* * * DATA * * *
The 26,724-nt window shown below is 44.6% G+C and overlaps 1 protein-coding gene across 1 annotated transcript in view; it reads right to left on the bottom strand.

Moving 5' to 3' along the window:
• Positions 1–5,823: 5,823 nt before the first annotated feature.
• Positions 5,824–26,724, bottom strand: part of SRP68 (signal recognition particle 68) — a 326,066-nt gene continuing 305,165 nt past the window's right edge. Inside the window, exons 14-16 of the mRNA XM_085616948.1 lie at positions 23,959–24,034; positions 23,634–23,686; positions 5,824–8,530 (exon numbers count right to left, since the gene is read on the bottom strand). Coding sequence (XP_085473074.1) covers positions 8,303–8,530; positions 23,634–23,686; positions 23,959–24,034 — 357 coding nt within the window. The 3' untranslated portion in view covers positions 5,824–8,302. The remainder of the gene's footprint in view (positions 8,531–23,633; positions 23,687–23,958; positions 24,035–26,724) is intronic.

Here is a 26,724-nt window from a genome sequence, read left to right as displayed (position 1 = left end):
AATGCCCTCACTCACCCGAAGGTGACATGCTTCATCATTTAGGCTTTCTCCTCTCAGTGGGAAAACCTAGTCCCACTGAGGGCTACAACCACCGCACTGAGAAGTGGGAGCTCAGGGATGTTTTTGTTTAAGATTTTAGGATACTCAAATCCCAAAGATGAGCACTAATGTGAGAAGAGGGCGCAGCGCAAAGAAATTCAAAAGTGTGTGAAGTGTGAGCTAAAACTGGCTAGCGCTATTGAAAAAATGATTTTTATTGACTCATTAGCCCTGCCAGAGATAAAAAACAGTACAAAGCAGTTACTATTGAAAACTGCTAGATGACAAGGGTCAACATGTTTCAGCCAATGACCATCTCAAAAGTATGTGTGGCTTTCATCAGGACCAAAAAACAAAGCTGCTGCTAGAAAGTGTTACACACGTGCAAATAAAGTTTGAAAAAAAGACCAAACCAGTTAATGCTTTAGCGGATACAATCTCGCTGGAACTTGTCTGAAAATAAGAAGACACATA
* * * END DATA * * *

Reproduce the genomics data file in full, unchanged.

The 26,724-nt window shown below is 44.6% G+C and overlaps 1 protein-coding gene across 1 annotated transcript in view; it reads right to left on the bottom strand.

Moving 5' to 3' along the window:
• Positions 1–5,823: 5,823 nt before the first annotated feature.
• Positions 5,824–26,724, bottom strand: part of SRP68 (signal recognition particle 68) — a 326,066-nt gene continuing 305,165 nt past the window's right edge. Inside the window, exons 14-16 of the mRNA XM_085616948.1 lie at positions 23,959–24,034; positions 23,634–23,686; positions 5,824–8,530 (exon numbers count right to left, since the gene is read on the bottom strand). Coding sequence (XP_085473074.1) covers positions 8,303–8,530; positions 23,634–23,686; positions 23,959–24,034 — 357 coding nt within the window. The 3' untranslated portion in view covers positions 5,824–8,302. The remainder of the gene's footprint in view (positions 8,531–23,633; positions 23,687–23,958; positions 24,035–26,724) is intronic.

Here is a 26,724-nt window from a genome sequence, read left to right as displayed (position 1 = left end):
AATGCCCTCACTCACCCGAAGGTGACATGCTTCATCATTTAGGCTTTCTCCTCTCAGTGGGAAAACCTAGTCCCACTGAGGGCTACAACCACCGCACTGAGAAGTGGGAGCTCAGGGATGTTTTTGTTTAAGATTTTAGGATACTCAAATCCCAAAGATGAGCACTAATGTGAGAAGAGGGCGCAGCGCAAAGAAATTCAAAAGTGTGTGAAGTGTGAGCTAAAACTGGCTAGCGCTATTGAAAAAATGATTTTTATTGACTCATTAGCCCTGCCAGAGATAAAAAACAGTACAAAGCAGTTACTATTGAAAACTGCTAGATGACAAGGGTCAACATGTTTCAGCCAATGACCATCTCAAAAGTATGTGTGGCTTTCATCAGGACCAAAAAACAAAGCTGCTGCTAGAAAGTGTTACACACGTGCAAATAAAGTTTGAAAAAAAGACCAAACCAGTTAATGCTTTAGCGGATACAATCTCGCTGGAACTTGTCTGAAAATAAGAAGACACATA